As part of an enormous flood-prevention program, the Jakarta administration plans to deepen and widen the Ciliwung River and clear its banks of settlements. 70,000 slum dwellers will therefore be evicted over the coming years.

These people will be displaced or forcibly resettled, including the large majority – if not all – informants of my study. At the time of writing this article, evictions had already been carried out in the north of Jakarta, where the ‘illegal’ houses of hundreds of families were demolished because obstruct the site of the dam.

As these and future evictees do not enjoy the right of legal access to housing, it is expected that they will not be compensated after the kampung has been cleared.

For some of my informants, this would be yet another house they would lose: one woman came to this settlement only after she had been evicted from nine other ‘illegal’ slums.

The political distrust that results from this marginalization is reflected in the narratives of respondents. Most of them do not vote. They have lost their faith in politicians: ‘in fact, politicians cause us more problems than we already have’.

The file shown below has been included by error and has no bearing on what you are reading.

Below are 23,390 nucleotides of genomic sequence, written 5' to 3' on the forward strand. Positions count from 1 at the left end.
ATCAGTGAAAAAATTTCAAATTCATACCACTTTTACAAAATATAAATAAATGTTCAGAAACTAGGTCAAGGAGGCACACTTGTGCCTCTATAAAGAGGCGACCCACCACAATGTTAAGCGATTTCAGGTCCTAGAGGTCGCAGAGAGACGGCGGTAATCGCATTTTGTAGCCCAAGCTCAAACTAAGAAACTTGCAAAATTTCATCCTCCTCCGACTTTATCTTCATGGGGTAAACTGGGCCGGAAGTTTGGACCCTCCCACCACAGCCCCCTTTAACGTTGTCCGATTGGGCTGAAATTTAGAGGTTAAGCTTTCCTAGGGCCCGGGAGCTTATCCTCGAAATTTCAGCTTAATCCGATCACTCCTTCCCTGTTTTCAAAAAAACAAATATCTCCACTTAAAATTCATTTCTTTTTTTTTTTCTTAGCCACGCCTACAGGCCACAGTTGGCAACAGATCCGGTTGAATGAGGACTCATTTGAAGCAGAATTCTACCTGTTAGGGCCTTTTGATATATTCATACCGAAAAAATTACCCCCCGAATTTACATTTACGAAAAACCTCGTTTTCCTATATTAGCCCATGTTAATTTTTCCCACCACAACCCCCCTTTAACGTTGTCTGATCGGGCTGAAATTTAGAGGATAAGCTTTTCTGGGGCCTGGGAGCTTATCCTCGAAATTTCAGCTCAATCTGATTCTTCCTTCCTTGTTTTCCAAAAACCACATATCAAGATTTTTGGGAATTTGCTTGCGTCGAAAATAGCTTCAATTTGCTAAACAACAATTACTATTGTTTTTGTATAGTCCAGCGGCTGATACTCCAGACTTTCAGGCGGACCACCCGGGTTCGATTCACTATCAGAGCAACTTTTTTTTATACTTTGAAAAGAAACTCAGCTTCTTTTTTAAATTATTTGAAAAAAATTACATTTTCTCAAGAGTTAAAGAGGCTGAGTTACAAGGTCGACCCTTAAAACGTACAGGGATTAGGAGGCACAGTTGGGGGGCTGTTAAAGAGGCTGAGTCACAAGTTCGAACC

Arie Basuki

For Jakarta’s administrators, evictions have long been an acceptable method of urban management. As Governor, overseeing the flood-management program, Jokowi has promised ‘relocation’ not eviction. Photo by Arie Basuki

With such skepticism fresh in my mind, I recently sent a list of questions about the elections to twenty of my respondents. Were they planning to vote this time, and if so, for whom, and why?

I was especially curious to know how my respondents felt about Jokowi, the candidate behind the Jakarta administration’s flood-management program and paradoxically, the most praised for his pro-poor attitude. I expected my respondents to be as distrustful about him as they had always been about other politicians, if not more; yet I found this time, something had changed.